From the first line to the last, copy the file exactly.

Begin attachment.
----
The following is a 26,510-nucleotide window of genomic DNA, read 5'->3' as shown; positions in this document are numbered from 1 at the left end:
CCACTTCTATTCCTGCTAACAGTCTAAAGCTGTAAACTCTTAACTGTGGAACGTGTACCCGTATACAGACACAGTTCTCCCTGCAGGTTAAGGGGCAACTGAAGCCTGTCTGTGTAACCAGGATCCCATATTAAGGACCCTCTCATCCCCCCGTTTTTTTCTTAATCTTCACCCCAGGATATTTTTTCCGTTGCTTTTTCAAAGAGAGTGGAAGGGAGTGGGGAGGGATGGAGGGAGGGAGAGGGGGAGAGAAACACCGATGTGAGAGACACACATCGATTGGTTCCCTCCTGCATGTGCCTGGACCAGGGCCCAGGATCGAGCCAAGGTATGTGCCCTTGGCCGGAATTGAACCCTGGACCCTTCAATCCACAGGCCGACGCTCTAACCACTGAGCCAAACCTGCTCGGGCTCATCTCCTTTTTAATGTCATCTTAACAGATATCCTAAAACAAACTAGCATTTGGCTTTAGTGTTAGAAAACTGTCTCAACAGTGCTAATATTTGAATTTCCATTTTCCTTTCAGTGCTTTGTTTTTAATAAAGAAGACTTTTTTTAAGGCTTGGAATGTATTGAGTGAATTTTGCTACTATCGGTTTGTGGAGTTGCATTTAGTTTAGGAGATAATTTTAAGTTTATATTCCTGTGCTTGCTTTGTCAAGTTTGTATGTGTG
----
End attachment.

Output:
The following is a 26,510-nucleotide window of genomic DNA, read 5'->3' as shown; positions in this document are numbered from 1 at the left end:
CCACTTCTATTCCTGCTAACAGTCTAAAGCTGTAAACTCTTAACTGTGGAACGTGTACCCGTATACAGACACAGTTCTCCCTGCAGGTTAAGGGGCAACTGAAGCCTGTCTGTGTAACCAGGATCCCATATTAAGGACCCTCTCATCCCCCCGTTTTTTTCTTAATCTTCACCCCAGGATATTTTTTCCGTTGCTTTTTCAAAGAGAGTGGAAGGGAGTGGGGAGGGATGGAGGGAGGGAGAGGGGGAGAGAAACACCGATGTGAGAGACACACATCGATTGGTTCCCTCCTGCATGTGCCTGGACCAGGGCCCAGGATCGAGCCAAGGTATGTGCCCTTGGCCGGAATTGAACCCTGGACCCTTCAATCCACAGGCCGACGCTCTAACCACTGAGCCAAACCTGCTCGGGCTCATCTCCTTTTTAATGTCATCTTAACAGATATCCTAAAACAAACTAGCATTTGGCTTTAGTGTTAGAAAACTGTCTCAACAGTGCTAATATTTGAATTTCCATTTTCCTTTCAGTGCTTTGTTTTTAATAAAGAAGACTTTTTTTAAGGCTTGGAATGTATTGAGTGAATTTTGCTACTATCGGTTTGTGGAGTTGCATTTAGTTTAGGAGATAATTTTAAGTTTATATTCCTGTGCTTGCTTTGTCAAGTTTGTATGTGTG